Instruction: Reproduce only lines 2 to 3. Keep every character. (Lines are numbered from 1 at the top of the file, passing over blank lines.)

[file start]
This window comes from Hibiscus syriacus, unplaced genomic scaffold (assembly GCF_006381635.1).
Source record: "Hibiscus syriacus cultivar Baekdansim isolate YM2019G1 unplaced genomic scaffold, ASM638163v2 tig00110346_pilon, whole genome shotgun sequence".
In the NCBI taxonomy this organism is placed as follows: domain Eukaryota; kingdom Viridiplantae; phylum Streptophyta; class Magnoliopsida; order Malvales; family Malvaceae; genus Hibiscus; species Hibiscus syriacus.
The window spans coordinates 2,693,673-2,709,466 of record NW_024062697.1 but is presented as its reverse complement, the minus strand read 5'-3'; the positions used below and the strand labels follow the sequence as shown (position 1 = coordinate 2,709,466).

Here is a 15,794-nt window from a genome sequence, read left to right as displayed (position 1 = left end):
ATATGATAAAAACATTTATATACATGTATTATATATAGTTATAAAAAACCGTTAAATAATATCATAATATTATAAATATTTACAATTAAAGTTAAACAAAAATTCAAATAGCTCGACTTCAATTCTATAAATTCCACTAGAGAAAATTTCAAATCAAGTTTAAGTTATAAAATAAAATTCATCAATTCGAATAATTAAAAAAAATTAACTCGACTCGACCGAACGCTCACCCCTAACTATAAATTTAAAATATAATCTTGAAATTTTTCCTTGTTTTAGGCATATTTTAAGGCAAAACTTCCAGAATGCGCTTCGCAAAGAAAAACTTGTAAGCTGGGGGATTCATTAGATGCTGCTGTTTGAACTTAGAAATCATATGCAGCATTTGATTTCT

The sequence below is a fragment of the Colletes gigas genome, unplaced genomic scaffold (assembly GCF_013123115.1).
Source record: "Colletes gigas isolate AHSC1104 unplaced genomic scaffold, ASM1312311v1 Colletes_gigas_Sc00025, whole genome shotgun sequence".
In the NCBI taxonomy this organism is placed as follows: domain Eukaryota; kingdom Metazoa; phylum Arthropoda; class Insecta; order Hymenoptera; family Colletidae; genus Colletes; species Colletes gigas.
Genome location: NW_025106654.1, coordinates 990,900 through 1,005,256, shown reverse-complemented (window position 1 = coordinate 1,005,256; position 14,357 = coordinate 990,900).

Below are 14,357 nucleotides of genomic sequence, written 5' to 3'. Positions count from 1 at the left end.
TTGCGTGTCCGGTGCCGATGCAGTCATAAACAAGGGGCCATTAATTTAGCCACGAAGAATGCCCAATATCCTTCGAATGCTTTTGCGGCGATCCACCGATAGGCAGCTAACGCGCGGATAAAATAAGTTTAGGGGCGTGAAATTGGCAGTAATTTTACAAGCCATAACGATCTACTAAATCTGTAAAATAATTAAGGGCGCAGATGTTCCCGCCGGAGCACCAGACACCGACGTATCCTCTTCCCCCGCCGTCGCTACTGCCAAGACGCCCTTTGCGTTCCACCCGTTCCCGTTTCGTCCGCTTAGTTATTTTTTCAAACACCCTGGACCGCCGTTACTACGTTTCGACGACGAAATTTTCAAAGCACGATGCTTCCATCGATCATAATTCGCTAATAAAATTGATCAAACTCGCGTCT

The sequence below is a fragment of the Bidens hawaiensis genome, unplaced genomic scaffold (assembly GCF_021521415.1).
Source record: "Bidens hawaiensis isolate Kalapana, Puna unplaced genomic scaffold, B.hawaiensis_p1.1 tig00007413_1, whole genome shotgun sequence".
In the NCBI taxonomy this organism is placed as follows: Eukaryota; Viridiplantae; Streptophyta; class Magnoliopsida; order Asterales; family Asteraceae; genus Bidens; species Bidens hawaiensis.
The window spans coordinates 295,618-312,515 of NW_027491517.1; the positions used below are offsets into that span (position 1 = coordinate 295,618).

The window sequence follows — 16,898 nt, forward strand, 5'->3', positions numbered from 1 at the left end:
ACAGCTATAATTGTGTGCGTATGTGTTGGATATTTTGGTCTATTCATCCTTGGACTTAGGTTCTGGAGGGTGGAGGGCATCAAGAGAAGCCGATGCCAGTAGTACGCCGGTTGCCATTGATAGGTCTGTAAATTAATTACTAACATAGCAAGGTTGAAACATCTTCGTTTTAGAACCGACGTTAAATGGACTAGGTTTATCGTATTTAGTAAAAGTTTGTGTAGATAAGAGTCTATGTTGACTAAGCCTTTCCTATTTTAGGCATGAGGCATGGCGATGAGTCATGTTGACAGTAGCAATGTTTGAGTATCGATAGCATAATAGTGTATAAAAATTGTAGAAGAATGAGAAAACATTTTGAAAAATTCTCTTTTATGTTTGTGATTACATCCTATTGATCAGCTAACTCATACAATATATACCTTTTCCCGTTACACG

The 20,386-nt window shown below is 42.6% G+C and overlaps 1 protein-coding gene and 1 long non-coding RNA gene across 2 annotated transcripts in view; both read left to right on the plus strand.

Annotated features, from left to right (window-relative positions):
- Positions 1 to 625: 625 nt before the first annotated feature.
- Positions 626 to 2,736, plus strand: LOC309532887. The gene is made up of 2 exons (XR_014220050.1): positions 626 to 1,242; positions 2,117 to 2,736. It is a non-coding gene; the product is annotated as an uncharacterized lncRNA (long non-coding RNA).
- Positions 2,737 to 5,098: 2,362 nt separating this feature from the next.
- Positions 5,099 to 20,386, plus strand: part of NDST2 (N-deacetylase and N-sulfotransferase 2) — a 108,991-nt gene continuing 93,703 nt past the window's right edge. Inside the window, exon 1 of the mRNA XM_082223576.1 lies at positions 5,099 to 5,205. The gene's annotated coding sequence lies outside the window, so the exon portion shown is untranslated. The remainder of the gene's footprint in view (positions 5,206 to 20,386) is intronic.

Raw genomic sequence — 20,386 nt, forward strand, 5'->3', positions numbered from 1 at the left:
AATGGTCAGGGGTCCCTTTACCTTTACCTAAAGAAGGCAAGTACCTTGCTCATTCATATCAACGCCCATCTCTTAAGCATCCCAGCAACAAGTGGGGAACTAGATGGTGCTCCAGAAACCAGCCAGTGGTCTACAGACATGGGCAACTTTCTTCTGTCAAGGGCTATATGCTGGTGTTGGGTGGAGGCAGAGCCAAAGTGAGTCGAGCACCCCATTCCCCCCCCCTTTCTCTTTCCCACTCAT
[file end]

Source record: "Hibiscus syriacus cultivar Baekdansim isolate YM2019G1 unplaced genomic scaffold, ASM638163v2 tig00110346_pilon, whole genome shotgun sequence".
In the NCBI taxonomy this organism is placed as follows: domain Eukaryota; kingdom Viridiplantae; phylum Streptophyta; class Magnoliopsida; order Malvales; family Malvaceae; genus Hibiscus; species Hibiscus syriacus.